In recent years, the nation of Brazil has established itself as a global environmental leader in conserving forests, managing natural resources and taking steps to solve climate change.
Now, amendments to Brazil's long-standing forest law, known as the Forest Code, place that legacy in jeopardy. The legislative changes would dramatically increase deforestation, the country's leading source of climate-warming carbon emissions. Brazil's President Dilma Rousseff can, and should, veto portions of this legislation.
The revised Forest Code could have mind-boggling consequences. Tens of millions of acres of natural vegetation in legal reserves could be cleared or not restored. As a result, tens of billions of metric tons of carbon dioxide could either be emitted or not sequestered. This emissions increase would make it practically impossible for Brazil to meet its international commitments to reduce levels of greenhouse gases, and would expose Brazilians to greater risks from natural disasters.
So, how did we get to this fork in the road?
The Forest Code curbs the environmental impacts of the country's growing agro-industry with safeguards that permanently preserved a percentage of rural properties under native vegetative cover, and protected sensitive ecological areas.
From 2006 to 2010, Brazil halved the rate of Amazon deforestation compared to the previous five years. An estimated 14.5 million acres of forests were saved, paving the way for Brazil to approve ambitious carbon pollution reduction targets. All of this was achieved while increasing agricultural production and reducing poverty, demonstrating that Brazil does not need deforestation to thrive.
However, in recent years, short sighted agri-business interests with great influence on Brazil's Congress have been trying to affect changes to the Forest Code, seeking to open vast new areas to agriculture and cattle ranching.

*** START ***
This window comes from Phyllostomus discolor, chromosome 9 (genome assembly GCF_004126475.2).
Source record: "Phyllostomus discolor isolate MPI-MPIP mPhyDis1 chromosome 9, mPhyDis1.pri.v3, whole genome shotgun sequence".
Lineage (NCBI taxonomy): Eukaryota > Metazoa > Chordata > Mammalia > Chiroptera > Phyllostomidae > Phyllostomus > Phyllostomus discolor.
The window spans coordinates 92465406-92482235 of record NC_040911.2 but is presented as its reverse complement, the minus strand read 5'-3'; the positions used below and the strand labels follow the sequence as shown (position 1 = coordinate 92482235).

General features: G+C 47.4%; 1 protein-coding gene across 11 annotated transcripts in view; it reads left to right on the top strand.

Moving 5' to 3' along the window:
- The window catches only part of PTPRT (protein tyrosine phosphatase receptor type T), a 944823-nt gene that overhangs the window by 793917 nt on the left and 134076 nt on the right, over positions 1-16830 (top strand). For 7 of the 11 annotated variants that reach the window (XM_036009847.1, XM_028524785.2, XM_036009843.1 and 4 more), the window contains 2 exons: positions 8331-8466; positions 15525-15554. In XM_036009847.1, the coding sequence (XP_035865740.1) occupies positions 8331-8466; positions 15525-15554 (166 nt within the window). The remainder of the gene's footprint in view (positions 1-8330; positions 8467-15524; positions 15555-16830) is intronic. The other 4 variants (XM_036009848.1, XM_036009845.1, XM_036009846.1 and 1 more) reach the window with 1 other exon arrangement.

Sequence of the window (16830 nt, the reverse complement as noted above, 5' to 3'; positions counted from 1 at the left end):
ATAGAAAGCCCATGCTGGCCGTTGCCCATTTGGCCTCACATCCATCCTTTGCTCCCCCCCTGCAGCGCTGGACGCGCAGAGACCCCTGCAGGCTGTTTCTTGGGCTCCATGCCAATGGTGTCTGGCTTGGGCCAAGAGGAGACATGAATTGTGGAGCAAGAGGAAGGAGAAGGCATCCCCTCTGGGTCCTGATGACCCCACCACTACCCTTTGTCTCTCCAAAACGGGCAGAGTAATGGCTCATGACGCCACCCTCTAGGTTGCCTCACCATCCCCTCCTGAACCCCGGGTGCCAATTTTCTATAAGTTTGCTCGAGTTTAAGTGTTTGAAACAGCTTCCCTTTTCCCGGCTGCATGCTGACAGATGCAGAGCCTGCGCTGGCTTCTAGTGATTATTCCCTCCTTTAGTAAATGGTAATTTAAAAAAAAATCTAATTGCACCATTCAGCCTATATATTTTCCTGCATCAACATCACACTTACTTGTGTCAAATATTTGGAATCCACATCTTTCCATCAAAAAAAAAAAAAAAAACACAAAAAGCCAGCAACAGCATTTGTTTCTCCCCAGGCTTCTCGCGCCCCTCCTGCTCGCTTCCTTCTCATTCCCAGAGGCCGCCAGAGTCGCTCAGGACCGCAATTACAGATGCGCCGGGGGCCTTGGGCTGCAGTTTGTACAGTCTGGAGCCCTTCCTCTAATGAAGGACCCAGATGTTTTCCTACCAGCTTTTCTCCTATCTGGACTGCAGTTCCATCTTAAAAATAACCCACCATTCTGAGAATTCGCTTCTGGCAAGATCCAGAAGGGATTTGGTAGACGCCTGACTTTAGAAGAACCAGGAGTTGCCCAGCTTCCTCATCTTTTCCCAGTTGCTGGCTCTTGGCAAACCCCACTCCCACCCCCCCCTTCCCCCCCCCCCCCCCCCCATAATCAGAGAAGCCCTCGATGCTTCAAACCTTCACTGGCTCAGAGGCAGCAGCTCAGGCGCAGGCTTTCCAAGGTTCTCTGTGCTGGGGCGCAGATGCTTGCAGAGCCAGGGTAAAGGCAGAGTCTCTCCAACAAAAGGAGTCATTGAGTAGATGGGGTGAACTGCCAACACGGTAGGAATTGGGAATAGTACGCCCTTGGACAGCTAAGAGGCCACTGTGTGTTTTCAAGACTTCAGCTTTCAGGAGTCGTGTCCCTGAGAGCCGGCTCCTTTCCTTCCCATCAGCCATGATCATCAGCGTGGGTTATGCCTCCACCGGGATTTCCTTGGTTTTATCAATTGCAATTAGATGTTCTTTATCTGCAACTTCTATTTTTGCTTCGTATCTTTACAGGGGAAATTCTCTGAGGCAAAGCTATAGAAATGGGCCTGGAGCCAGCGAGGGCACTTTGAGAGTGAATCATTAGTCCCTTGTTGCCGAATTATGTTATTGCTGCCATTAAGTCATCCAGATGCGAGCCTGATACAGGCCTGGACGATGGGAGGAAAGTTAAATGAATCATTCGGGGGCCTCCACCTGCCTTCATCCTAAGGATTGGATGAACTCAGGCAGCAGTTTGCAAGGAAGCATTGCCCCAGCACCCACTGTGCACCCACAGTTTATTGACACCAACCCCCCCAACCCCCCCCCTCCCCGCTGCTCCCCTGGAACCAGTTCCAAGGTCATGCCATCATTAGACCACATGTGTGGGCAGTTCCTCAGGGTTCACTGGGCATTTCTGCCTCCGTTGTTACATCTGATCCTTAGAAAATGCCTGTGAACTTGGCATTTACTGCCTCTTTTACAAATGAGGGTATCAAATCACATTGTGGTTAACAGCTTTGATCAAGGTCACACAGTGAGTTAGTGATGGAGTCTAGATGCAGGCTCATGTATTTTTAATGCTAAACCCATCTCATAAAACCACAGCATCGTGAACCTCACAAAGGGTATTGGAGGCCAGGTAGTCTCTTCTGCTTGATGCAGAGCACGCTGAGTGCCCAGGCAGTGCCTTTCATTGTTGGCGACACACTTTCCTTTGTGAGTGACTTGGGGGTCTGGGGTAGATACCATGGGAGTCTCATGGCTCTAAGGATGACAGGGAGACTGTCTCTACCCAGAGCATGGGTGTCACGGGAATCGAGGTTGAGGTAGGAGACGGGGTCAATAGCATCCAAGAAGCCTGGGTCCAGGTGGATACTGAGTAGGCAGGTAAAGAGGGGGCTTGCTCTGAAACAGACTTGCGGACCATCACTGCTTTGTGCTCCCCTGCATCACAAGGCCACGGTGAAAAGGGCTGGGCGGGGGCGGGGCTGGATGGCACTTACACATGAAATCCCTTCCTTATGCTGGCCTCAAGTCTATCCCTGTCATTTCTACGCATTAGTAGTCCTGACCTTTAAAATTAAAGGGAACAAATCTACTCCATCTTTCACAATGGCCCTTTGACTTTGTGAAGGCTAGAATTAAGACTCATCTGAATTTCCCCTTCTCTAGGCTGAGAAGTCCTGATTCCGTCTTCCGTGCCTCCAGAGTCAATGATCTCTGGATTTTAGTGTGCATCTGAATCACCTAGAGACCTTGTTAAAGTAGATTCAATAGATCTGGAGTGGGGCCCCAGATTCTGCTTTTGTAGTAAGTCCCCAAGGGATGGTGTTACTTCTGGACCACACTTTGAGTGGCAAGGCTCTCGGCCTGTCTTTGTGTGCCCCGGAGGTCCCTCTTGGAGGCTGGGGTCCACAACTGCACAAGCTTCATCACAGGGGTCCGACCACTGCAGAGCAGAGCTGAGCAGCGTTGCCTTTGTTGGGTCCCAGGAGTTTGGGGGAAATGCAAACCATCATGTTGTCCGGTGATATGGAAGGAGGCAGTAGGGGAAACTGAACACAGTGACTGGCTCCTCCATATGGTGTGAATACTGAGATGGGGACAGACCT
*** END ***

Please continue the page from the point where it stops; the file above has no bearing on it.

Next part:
Paradoxically, Brazil has more than 150 million acres of abandoned and inadequately used lands that could be exploited for agricultural expansion. This area could almost double the amount of land used for agriculture and for raising livestock, even before the potential of more efficient agricultural practices were tapped.
Nonetheless, in May, changes to the Forest Code were approved by the House of Representatives. On Tuesday, December 6, related legislation cleared the Senate. The pending legislation provides amnesty for land owners that illegally cleared protected forest areas. Those who deforested illegally would be required to reforest less area over a longer period of time. The amended Forest Code would also reduce the amount of areas that should be preserved and cut the protected areas along rivers and streams, making existing regulations more difficult to enforce.
Of particular concern is the impact on the Amazon, the world's largest rain forest, of which Brazil has the largest share. Millions of people rely on the forest's natural bounty for food, shelter and their livelihoods, and there is an unequivocal link between the health of the Amazon and the health of the planet.
Today, Brazil competes with the United States as the breadbasket of the world. The country now stands as the leading provider of coffee, sugar and orange juice, and ranks second for beef and soybean production. But the negative impacts to water resources, soils, biodiversity and the world's climate from widespread deforestation would harm agriculture instead of improving it.
Brazilians are also well-positioned to benefit from direct financial support from international sources through a program that would pay locals to protect precious forests and the capacity of those forests to naturally absorb and retain carbon. Brazilian land owners will lose that opportunity if the changes to the Forest Code are not rejected.
In addition, Brazil could potentially cut itself off from growing global markets for responsibly-sourced products.
The future is in Brazil's hands. It will host several major international events in the coming years, including the 2014 FIFA World Cup, and the 2016 Summer Olympics, and this June, the United Nations Conference on Sustainable Development (dubbed Rio+20). The eyes of the world will be watching to see which path Brazil takes.
President Dilma Rousseff should honor the commitments that she made as a candidate and prevent the most egregious provisions of the revised Forest Code from becoming law. The legitimacy of Brazil's reputation as a good environmental steward, and the economic benefits that come with it, depend on her decision.